“Just do it, man!” Allan yelled, losing some of his cool. Their own shields were falling dangerously low, despite the added energy flow from the now-offline phaser banks. “I’m not going to try to destroy a ship full of kids, dammit. We’ve got to be clever. Shavar, as soon as those torpedoes blow, I want you to give us a one-point-one second burst of warp. Course, nine-seven-seven, mark seventeen.”

“That would put us right next to them!” Shavar, though his tone betrayed no small amount of anxiety at this prospect, was already setting the command. Good man, Allan thought. The pilot really was as good as Allan had hoped he would be.

“Right behind them, actually,” Allan said. “Once they veer to avoid the continuing volley, and keep their shields intact. Lish, how’s it looking?”

“Ready!” cried the Bolian.


On the viewscreen, half a dozen bright red globes burst from their position and arced toward the Warbird. Then, brilliant flashes as the first exploded. Their camera angle veered along with the Mogrus, as the little ship angled toward its new trajectory. Then the stars and the warship both seemed to stretch momentarily as the photons were bent around the little ship’s suddenly stabilized warp field. Then, like a rubber band snapping back into place, everything settled; the stars were once more distant pinpricks, and their view of the warship now saw them looking back at the rear of its warp nacelles.

Green light lanced out at them from a disruptor point along the warbird’s sleek spine, but they easily evaded the beam. The much larger ship, with its incredible mass putting it at a disadvantage against the nimble Mogrus, could not bring its forward weapons to bear now.

“Can’t… keep this up… forever,” Shavar said. His voice sounded strained as he manually adjusted the evasive pattern based on the slow movements of their adversary.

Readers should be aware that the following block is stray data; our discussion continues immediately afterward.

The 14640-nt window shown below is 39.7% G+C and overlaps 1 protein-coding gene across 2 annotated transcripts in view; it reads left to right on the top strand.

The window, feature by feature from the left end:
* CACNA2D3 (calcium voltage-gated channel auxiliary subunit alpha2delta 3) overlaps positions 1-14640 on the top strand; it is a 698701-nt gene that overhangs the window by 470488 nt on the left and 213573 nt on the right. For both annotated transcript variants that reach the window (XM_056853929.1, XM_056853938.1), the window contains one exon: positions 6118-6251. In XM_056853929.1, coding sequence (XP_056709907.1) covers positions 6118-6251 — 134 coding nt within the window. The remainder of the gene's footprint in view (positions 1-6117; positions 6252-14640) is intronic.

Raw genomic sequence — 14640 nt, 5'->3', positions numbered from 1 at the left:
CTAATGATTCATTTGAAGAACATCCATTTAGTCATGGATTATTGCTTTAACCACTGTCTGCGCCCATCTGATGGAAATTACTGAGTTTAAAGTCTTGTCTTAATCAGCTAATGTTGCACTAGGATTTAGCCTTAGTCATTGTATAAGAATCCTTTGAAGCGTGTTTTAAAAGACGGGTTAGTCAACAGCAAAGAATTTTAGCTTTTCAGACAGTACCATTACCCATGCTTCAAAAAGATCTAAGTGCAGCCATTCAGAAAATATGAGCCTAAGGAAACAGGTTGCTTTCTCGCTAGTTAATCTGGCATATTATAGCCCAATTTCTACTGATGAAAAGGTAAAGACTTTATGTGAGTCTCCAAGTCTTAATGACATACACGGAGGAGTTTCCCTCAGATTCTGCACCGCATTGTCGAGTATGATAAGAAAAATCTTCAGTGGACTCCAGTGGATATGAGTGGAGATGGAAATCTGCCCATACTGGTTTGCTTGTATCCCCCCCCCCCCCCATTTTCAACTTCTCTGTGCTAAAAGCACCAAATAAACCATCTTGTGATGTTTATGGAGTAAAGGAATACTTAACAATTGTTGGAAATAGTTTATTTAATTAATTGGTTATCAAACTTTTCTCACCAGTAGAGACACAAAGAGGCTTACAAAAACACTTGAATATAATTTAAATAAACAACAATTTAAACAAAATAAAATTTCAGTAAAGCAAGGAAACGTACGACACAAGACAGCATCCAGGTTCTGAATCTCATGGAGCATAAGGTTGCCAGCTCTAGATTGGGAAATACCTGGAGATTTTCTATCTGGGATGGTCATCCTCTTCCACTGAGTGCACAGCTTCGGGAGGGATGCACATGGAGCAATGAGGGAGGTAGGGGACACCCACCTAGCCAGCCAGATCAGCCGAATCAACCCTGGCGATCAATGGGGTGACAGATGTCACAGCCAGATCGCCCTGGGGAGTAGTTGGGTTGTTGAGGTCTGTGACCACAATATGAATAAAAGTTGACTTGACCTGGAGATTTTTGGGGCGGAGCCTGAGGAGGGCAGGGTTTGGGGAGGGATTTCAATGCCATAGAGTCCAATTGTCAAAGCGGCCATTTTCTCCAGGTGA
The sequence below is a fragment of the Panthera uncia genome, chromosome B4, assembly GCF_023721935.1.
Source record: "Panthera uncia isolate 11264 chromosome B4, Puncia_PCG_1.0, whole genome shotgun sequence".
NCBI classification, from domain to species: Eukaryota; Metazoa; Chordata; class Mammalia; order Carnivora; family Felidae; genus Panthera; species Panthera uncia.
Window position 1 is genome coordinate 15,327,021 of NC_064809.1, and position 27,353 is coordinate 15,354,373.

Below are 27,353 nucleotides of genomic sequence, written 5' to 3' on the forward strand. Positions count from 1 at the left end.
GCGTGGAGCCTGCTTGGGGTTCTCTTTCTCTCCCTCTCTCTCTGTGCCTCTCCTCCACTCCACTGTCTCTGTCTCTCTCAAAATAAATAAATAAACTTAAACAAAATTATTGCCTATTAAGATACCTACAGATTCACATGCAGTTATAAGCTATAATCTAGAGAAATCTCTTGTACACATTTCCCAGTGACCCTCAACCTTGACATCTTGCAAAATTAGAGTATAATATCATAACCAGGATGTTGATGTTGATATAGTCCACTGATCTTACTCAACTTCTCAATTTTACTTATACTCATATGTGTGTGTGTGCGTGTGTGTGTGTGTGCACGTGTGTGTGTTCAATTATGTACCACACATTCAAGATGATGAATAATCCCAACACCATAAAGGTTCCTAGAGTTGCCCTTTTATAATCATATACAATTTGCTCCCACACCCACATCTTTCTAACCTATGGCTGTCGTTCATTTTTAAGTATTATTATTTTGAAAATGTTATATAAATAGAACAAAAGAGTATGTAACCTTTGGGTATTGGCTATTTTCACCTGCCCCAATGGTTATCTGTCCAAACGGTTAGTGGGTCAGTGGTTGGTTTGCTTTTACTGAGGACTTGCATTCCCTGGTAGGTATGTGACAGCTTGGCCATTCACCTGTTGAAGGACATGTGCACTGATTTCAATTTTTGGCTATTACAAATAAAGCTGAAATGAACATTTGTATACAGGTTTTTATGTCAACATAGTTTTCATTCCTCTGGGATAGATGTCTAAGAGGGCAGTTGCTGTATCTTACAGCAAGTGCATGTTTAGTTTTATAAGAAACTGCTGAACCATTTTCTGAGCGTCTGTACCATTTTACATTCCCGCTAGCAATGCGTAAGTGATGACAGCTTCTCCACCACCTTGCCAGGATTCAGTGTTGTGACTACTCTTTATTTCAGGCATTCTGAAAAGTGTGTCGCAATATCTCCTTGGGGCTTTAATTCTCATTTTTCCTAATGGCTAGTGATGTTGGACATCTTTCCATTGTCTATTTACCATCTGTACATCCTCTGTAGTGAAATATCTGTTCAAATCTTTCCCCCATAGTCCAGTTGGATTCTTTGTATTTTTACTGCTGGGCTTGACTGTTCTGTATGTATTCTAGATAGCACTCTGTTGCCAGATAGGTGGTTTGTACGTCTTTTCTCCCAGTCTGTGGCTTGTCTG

“We don’t have to,” Allan said. He hoped fervently that he was right. “Just long enough for the conspirators to sort themselves…”

“Sir!” Lish’s panicked shout brought Allan around. “There’s another ship coming in. They’re a friendly!”

Allan looked back to the viewscreen, which now focused in on a Starfleet light cruiser emerging from a blur of high warp several-thousand kilos out from the action, just within the limit of their firing range. Twin beams of brilliant umber shone in the blackness as the cruiser opened fire on the Romulan ship, the phaser energy pouring across the Warbird’s shields in a great crackling storm.

Allan felt his heart sink at the sight. He snapped his fingers at Lish. “Get me a line to that ship!”

“Can’t,” Lish called back, “the Romulans are filling the subspace bands with interference.”

“Then get me a damn radio signal!” Allan shouted. “I don’t care!”

The Wardbird lumbered slowly toward its new antagonist, disruptors firing staccato bursts of viridian. A newer model D’deridex would have been more than a match for the smaller Federation vessel, but the Reman’s captured warship had not been refitted in decades—if ever. Allan watched, horrified, as a quantum torpedo left the Starfleet vessel and slammed into the D’deridex’s shield’s causing them to flicker dangerously.

“Salvation, your time is shit,” he muttered to the bridge. 


Hartresk growled at the Reman tactical officer, Ekteth. The warbird’s bridge smelled of smoke from a burning power relay that the suppression system struggled to quell.

“We can’t repel firepower of that magnitude!” the officer repeated, pointing at the data on his tactical screen.

“We’re not ready for full combat, sir, we’re just not!”

“We’re not going to let them just destroy us!” Hartresk yelled back. He knew that his control of the situation was slipping from his grasp. Where was Janus? He needed to know what the status was of their fighters. A D’deridex carried dozens of the small Romulan attack ships, designed to provide a cloud of cover in just such a situation as this, to keep a field of defensive fire between the big ship and more nimble attackers.

“Rotate the shield array,” he yelled, “keep them from overloading the emitters, and reroute all power from the engines.”

“Sir?” cried Ekteth in alarm.

“We can’t outmaneuver them! We must out-gun them.”

The officer nodded and opened a communication channel to the engineering deck, while Hartresk looked back at the viewscreen in time to see several of their disruptor pulses make contact with the attacking Starfleet ship. They were taunting him! One torpedo out of the dozens they surely possessed. And their calls to stand down, to surrender… he snarled at the thought. Federation law would never take him away in chains. He would see death’s eyes first, rather than let himself become yet another casualty to Federation brainwashing.